I took a walk around the village with the 19 year old daughter who was very sweet greeting her friends as we walked. Last night she and her friends entertained me by singing a song, dressed in their national costumes and did several dances (think Bollywood for the motions). They invited me to join them for the last one amid much laughter.

Yesterday morning, my host (whose name I never got), took me for a hike straight up the mountain behind the house. I know I was in decent shape before I left home (now over 2 months ago) but whether I’m more out of shape, the altitude or some other excuse, my heart was pounding as I climbed. He graciously stopped every once in awhile for me to breathe and take in the gorgeous views back toward Kathmandu. We climbed through pine forest past adobe like houses and up to a temple at the top. Apparently, the whole village climbs the mountain for special celebrations. Between all the manual labor, they must be in great shape!

The women, for example, go out at the end of the day to gather grasses for the animals. The women all wear the traditional dress – baggy pants, an over top and various shawls and scarves with bright red tikkas on their foreheads. Married women always wear at least some red. The loads they carry back up the hill to their homes are huge and heavy with baskets on their backs held in place by a rope over their foreheads.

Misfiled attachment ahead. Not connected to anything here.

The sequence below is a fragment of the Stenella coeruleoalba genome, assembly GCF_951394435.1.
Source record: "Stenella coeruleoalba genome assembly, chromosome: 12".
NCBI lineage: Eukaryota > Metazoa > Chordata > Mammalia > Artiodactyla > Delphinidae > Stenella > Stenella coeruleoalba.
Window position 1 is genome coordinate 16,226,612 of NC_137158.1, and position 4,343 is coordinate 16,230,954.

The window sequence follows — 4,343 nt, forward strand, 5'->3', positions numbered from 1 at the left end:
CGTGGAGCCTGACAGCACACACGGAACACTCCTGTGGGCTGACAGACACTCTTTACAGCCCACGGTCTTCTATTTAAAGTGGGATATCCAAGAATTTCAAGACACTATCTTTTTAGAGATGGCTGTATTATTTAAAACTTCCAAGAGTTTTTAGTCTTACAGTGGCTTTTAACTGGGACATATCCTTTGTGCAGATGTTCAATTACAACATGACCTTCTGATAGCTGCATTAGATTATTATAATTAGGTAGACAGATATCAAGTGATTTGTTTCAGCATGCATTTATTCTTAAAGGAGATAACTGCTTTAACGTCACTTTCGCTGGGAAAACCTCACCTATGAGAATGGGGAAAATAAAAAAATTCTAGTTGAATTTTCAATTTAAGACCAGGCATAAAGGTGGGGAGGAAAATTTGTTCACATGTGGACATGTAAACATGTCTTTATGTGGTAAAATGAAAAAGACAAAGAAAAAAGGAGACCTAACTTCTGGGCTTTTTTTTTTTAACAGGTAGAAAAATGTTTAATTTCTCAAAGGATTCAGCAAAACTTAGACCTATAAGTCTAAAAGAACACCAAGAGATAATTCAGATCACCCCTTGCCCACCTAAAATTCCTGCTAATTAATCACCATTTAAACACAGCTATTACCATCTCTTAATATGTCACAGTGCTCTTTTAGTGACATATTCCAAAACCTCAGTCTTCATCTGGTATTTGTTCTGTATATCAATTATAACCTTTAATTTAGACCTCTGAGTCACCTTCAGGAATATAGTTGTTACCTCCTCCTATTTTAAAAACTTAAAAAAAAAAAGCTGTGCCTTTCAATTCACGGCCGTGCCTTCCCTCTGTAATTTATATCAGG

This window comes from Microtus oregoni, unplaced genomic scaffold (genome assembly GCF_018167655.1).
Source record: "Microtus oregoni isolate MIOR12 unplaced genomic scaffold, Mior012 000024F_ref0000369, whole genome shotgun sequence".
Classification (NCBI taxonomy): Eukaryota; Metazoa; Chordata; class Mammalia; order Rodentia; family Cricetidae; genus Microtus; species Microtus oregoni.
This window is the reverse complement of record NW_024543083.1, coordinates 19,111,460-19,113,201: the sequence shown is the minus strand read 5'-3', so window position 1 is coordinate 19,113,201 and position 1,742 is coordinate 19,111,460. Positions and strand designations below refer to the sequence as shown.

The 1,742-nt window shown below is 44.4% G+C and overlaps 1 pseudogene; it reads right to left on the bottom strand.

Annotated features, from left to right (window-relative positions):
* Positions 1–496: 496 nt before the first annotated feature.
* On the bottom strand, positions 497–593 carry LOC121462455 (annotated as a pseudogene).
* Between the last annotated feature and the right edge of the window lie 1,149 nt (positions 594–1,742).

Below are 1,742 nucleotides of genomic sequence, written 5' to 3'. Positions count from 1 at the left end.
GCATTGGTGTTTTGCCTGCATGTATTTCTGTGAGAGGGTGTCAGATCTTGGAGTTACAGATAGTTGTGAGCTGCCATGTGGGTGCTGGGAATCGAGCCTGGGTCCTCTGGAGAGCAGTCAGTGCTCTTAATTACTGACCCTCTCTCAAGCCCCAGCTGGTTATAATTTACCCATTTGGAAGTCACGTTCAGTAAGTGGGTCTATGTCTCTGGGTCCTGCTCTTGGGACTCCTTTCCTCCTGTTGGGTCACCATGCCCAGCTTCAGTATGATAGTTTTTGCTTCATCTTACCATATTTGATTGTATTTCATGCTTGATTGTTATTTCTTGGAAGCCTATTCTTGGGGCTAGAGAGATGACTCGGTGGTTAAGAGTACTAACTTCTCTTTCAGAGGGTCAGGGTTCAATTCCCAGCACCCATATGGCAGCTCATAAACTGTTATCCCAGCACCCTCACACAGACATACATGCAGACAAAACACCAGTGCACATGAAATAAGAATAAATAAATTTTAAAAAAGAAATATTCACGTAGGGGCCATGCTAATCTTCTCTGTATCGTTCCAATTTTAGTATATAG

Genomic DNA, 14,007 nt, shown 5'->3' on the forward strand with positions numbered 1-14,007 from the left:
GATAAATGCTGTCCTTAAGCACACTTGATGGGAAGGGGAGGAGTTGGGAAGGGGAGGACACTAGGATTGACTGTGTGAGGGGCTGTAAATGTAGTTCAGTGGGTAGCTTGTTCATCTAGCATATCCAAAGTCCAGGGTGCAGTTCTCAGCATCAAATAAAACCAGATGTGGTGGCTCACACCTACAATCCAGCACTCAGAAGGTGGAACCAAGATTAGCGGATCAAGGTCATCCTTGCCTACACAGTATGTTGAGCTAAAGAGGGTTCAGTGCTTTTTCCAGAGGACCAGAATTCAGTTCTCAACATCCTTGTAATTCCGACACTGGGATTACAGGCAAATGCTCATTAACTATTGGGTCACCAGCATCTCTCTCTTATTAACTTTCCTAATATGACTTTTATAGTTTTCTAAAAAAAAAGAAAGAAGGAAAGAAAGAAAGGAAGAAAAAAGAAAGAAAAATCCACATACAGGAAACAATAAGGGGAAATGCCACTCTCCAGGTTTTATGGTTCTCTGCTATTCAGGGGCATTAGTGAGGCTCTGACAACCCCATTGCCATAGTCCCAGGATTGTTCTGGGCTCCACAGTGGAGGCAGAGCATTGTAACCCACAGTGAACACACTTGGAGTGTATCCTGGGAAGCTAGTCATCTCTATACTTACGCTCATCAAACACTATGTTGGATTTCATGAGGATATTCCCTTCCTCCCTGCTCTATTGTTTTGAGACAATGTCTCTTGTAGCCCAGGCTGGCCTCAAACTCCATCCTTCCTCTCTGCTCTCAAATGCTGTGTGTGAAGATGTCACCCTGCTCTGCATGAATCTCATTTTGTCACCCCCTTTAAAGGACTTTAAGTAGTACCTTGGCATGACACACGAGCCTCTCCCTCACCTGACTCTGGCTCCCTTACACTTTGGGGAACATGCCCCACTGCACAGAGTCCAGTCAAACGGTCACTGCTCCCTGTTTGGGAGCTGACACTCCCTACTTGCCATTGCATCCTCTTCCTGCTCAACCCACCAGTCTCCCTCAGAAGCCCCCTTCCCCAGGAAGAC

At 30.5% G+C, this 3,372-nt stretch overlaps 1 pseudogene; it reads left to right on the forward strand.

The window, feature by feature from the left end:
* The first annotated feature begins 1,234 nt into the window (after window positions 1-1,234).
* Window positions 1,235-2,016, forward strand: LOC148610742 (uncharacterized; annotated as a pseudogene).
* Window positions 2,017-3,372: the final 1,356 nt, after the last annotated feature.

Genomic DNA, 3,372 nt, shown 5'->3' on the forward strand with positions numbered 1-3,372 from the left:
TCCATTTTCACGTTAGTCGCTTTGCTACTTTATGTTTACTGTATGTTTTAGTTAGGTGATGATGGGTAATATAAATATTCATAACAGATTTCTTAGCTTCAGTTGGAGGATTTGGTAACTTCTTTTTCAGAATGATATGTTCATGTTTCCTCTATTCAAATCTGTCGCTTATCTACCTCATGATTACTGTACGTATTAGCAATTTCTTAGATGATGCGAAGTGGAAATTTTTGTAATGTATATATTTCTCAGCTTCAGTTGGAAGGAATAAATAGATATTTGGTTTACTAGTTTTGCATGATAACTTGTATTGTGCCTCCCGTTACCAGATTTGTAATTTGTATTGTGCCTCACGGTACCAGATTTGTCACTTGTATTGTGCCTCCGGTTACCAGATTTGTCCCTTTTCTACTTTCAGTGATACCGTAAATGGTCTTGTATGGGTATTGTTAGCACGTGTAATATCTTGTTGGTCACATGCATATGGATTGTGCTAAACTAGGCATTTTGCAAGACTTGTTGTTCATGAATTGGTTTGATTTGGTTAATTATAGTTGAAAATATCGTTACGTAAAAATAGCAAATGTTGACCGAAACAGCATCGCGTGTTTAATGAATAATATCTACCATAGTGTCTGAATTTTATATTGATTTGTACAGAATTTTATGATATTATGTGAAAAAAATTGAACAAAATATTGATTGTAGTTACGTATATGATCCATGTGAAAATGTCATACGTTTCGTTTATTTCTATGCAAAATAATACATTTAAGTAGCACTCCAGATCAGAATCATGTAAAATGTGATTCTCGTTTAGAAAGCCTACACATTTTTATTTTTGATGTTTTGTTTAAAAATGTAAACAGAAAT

I had lots of spare time to read my new book written by a sherpa who was on Mount Everest during its terrible season in 1996 (when Jon Krakauer wrote Into the Wild). The author is the son of the first man to reach the top and it’s an interesting read about his spirituality and his relationship with his famous father. He prays at the temples I have visited and I’ve learned more about the Sherpa culture.